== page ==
“Mark, the disciple and interpreter of Peter, wrote a short gospel at the request of the brethren at Rome, embodying what he had heard Peter tell. When Peter heard this, he approved it and published it to the churches to be read by his authority, as Clement in Book 6 of his Hypotyposes, and Papias, bishop of Hierapolis, record. Peter also mentions this Mark in his first epistle, figuratively indicating Rome under the name of Babylon: “She who is in Babylon elect together with you salutes you, and so does Mark my son.”

            “So, taking the gospel which he himself composed, he [Mark] went to Egypt. And first preaching Christ at Alexandria, he formed a church so admirable in doctrine and continence of living that he constrained all followers of Christ to his example. Philo –  most learned of the Jews – seeing the first church at Alexandria still Jewish in a degree, wrote a book on their manner of life as something creditable to his nation, telling how, as Luke says, the believers had all things in common at Jerusalem, so he recorded what he saw was done at Alexandria under the learned Mark. He died in the eighth year of Nero and was buried at Alexandria, Annianus succeeding him.”

            Jerome was clearly relying on earlier accounts, including Eusebius’ Church History; the statement about the year of Mark’s death seems to be drawn directly from Eusebius’ Church History, Book Two, chapter 24: “When Nero was in the eighth year of his reign, Annianus succeeded Mark the evangelist in the administration of the parish of Alexandria.”   Eusebius provides a second affirmation of the year of the beginning of the bishopric of Annianus in Church History, Book Three, chapter 14: “In the fourth year of Domitian, Annianus, the first bishop of the parish of Alexandria, died after holding office twenty-two years, and was succeeded by Abilius, the second bishop.”   Figuring that Domitian’s reign began in September of 81, adding four years brings us to September of 85. By subtracting 22 from 85, we arrive at the year 63. If Annianus served as bishop for a bit more than 22 years but less than 23 full years, Eusebius’ two statements agree.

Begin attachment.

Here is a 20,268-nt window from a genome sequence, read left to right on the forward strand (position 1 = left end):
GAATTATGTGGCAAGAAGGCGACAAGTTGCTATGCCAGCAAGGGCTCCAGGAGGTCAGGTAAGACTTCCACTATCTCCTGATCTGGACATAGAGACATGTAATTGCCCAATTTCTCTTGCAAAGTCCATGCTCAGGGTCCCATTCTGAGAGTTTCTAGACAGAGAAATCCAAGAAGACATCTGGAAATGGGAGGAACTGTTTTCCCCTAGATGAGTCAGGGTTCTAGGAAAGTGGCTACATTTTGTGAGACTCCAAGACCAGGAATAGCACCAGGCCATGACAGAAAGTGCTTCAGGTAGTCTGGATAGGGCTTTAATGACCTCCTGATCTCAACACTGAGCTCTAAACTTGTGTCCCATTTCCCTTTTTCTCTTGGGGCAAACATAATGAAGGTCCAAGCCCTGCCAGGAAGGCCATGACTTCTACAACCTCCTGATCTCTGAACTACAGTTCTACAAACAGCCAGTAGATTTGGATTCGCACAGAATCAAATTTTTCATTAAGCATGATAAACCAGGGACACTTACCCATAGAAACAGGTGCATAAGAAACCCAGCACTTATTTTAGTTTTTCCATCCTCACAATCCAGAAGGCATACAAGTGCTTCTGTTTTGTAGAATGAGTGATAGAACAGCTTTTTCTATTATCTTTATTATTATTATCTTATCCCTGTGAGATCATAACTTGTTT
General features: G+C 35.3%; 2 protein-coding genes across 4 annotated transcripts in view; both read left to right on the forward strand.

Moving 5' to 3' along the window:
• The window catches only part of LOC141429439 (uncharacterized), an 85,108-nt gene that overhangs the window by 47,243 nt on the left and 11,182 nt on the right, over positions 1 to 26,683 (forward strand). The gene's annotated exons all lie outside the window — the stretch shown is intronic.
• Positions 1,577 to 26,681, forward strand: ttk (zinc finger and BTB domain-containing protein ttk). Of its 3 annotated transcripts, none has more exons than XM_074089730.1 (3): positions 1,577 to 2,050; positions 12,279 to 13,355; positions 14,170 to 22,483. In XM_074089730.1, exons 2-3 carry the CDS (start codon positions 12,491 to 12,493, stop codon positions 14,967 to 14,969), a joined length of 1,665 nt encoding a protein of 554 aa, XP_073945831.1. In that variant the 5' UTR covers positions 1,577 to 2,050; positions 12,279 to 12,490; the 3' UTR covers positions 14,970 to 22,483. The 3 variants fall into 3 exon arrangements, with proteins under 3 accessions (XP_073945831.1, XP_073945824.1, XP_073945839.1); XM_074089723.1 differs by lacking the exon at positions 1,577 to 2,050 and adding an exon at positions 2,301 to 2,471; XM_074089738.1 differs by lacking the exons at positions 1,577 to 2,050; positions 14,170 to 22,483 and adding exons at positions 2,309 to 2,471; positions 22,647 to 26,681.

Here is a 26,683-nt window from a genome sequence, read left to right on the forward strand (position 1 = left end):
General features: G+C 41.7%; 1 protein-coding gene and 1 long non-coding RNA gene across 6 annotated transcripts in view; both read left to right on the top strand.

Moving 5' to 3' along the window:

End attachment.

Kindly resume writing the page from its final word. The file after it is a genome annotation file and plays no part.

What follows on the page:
On the question of whether Mark wrote his Gospel before Peter’s death, or afterward, the accounts are divided. Their discord may decrease a little if Jerome’s statement is understood as an incorrect deduction based on Eusebius’ statement that Annianus succeeded Mark in the eighth year of Nero’s reign. If Eusebius’ statement means that Mark, instead of dying in that year, departed from Alexandria to go to Rome, then if Nero’s eighth year is calculated to be 62 (since his reign began on October 13, in the year 54), the emerging picture is that Mark established a Christian community in Alexandria, and then went to Rome, possibly at the urging of Timothy (see Second Timothy 4:11). According to this hypothesis, Peter and Mark were both ministering in Rome in the year 62.

            In the mid-60s, severe persecution against Christians arose in the city of Rome, and Paul and Peter were martyred. What then happened to Mark? He apparently did not remain in Rome; as Peter’s assistant he would have been a natural choice to lead the congregation there; yet a man named Linus is reported by Eusebius (in Church History Book Three, 3:2) to have been the first bishop of Rome after the martyrdoms of Paul and Peter. A detailed tradition is found in the medieval composition History of the Patriarchs of the Coptic Church of Alexandria by Severus of Al-Ushmunain (in the mid-900s), who stated that he accessed source-materials from the monastery of St. Macarius and other monasteries in Egypt, and from Alexandria. Severus of Al-Ushmunain states that Mark was martyred in Alexandria.  

            When this is compared to the report from Irenaeus that Mark composed his Gospel-account after the departure – that is, the martyrdoms – of Peter and Paul, the situation becomes more clear: after assisting Barnabas and Paul on Paul’s first missionary journey (as related in Acts 12:25-13;13, and after assisting Barnabas in Cyprus (as related in Acts 15:36-39), Mark established churches in Egypt in the 50s, and traveled from there to Rome in 62, leaving behind Annianus in Egypt. Immediately after the deaths of Paul and Peter, Mark left Rome and returned to Egypt.

            The martyrdoms of Paul and Peter are generally assigned to the year 67. Eusebius of Caesarean, in Book Two, chapter 25 of Church History, states that Paul was beheaded in Rome, and that Peter was crucified in the reign of Nero. He also reports that they were both martyred at the same time, and cites as his source for this information a man named Dionysius of Corinth.  Dionysius of Corinth is a fairly early source.  Eusebius reports that he served the church in the early 170s. Jerome, in the first and fifth chapters of De Viris Illustribus, echoes Eusebius’ information, stating that Peter and Paul were both martyred “in the fourteen year of the reign of Nero, which is the 37th year after the Lord’s Sufferings.”